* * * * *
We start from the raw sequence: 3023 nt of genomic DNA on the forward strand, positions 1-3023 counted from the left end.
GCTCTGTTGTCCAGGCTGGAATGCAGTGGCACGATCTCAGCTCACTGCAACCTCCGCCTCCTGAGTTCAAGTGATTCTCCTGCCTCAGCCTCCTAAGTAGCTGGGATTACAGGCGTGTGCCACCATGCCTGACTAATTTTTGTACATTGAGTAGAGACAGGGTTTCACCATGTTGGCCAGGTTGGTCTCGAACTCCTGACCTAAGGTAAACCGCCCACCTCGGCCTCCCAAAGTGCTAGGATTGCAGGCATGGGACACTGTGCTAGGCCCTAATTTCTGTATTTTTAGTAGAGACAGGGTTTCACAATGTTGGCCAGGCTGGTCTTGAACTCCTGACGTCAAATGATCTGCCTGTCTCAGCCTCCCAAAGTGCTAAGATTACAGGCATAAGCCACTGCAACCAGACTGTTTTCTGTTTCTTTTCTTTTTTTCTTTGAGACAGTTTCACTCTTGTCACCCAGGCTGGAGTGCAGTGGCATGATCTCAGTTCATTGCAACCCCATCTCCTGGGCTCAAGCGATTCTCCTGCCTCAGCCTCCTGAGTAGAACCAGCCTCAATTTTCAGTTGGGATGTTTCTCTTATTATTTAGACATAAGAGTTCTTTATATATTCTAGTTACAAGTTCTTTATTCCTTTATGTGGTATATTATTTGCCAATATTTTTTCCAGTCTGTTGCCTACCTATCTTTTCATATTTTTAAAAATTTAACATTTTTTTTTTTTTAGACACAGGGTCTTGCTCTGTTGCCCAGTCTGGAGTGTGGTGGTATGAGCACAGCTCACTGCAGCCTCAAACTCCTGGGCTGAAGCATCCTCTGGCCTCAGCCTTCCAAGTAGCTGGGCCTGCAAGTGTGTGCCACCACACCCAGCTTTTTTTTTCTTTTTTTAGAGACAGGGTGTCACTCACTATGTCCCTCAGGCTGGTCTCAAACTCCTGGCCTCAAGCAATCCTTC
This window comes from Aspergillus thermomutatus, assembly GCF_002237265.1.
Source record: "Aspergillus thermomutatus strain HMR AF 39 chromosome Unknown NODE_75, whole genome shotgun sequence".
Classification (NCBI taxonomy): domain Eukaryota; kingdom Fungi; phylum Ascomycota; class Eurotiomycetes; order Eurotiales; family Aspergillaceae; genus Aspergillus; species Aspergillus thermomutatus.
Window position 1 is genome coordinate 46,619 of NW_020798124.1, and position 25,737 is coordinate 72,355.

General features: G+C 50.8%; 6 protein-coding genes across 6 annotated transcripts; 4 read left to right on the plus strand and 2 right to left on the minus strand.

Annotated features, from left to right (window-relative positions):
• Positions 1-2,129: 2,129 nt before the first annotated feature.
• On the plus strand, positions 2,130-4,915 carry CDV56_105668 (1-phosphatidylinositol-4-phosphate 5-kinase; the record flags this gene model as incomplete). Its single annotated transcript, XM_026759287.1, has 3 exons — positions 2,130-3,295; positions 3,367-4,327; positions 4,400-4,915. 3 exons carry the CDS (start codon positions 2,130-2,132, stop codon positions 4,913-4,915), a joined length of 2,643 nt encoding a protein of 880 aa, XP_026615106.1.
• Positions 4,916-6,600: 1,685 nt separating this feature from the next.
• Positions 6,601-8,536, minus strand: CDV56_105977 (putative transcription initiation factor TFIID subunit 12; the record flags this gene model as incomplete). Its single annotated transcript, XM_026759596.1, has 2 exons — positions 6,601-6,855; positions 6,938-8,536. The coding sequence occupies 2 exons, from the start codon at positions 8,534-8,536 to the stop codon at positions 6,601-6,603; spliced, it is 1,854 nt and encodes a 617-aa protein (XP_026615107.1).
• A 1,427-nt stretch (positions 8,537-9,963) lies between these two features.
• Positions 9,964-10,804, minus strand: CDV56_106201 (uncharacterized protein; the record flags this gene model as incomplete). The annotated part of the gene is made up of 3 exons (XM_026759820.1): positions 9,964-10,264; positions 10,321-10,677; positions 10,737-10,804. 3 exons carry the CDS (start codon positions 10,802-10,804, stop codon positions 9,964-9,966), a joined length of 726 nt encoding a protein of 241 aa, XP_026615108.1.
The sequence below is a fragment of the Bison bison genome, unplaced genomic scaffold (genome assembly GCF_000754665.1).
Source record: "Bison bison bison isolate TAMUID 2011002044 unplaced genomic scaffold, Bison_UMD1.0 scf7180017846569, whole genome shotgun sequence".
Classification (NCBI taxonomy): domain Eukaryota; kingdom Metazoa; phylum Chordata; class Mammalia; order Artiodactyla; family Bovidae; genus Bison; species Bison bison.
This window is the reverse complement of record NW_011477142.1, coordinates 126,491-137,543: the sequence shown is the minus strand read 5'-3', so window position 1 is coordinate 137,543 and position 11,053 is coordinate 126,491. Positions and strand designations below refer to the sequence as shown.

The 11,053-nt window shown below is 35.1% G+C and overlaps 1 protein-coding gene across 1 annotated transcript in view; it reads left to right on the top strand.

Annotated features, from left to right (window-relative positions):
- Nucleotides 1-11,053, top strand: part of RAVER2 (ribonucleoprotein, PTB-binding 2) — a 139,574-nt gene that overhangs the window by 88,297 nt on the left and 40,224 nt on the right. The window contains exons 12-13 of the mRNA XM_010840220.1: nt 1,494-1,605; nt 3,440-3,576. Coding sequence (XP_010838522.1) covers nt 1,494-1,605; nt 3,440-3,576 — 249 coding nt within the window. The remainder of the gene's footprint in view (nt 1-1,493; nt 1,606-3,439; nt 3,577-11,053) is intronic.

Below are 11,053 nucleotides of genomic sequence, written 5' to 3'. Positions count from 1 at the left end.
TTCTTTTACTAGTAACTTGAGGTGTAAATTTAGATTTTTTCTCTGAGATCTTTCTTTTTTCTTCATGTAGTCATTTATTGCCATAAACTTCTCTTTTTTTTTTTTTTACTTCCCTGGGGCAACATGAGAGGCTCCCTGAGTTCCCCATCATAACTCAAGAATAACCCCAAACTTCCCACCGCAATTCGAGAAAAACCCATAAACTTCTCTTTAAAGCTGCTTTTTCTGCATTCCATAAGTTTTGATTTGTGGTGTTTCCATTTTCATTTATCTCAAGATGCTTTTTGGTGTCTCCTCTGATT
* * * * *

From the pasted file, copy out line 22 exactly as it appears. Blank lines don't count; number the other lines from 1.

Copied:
Below are 11,053 nucleotides of genomic sequence, written 5' to 3'. Positions count from 1 at the left end.